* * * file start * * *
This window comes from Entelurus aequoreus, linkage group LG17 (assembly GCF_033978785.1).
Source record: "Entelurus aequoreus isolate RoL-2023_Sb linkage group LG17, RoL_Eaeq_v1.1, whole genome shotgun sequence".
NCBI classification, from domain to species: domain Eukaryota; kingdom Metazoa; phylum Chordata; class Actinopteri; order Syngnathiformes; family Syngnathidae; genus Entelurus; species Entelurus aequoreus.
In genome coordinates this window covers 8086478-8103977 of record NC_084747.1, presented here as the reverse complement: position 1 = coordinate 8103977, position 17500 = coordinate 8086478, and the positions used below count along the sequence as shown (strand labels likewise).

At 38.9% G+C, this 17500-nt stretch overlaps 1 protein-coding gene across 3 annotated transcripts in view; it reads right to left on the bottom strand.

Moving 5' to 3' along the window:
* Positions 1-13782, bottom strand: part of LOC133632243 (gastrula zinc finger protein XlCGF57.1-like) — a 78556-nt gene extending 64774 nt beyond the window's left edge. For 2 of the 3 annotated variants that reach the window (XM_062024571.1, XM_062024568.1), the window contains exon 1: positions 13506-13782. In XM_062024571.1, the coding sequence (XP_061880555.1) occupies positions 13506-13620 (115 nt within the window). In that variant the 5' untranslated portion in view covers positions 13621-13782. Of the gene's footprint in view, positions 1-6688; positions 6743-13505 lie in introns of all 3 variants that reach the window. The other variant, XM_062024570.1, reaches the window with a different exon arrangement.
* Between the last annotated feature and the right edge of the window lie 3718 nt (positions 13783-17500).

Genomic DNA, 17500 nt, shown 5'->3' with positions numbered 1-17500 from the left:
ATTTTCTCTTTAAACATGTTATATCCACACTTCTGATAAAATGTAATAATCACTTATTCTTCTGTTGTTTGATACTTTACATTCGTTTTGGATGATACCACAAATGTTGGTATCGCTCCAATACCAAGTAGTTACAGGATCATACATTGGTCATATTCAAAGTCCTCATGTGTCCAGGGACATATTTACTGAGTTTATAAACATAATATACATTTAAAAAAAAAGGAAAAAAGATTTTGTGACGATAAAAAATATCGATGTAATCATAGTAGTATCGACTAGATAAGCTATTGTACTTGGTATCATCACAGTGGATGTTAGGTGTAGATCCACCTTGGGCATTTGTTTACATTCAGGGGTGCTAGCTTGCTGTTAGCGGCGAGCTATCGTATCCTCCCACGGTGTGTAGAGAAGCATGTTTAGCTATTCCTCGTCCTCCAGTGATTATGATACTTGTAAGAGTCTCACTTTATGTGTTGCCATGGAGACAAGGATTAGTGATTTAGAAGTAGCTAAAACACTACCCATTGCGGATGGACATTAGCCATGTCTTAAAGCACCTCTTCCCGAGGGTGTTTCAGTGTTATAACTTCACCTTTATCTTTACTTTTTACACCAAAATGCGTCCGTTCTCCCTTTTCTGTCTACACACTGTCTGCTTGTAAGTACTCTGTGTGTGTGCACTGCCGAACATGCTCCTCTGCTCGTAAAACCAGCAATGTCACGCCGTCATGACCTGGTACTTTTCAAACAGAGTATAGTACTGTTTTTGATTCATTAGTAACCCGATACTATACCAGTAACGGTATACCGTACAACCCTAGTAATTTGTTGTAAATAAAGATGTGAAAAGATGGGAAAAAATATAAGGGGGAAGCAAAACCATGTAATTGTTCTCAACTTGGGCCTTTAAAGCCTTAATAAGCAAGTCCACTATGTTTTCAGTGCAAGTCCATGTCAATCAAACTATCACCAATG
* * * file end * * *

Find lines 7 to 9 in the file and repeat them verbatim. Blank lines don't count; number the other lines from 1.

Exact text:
* Positions 1-13782, bottom strand: part of LOC133632243 (gastrula zinc finger protein XlCGF57.1-like) — a 78556-nt gene extending 64774 nt beyond the window's left edge. For 2 of the 3 annotated variants that reach the window (XM_062024571.1, XM_062024568.1), the window contains exon 1: positions 13506-13782. In XM_062024571.1, the coding sequence (XP_061880555.1) occupies positions 13506-13620 (115 nt within the window). In that variant the 5' untranslated portion in view covers positions 13621-13782. Of the gene's footprint in view, positions 1-6688; positions 6743-13505 lie in introns of all 3 variants that reach the window. The other variant, XM_062024570.1, reaches the window with a different exon arrangement.
* Between the last annotated feature and the right edge of the window lie 3718 nt (positions 13783-17500).

Genomic DNA, 17500 nt, shown 5'->3' with positions numbered 1-17500 from the left: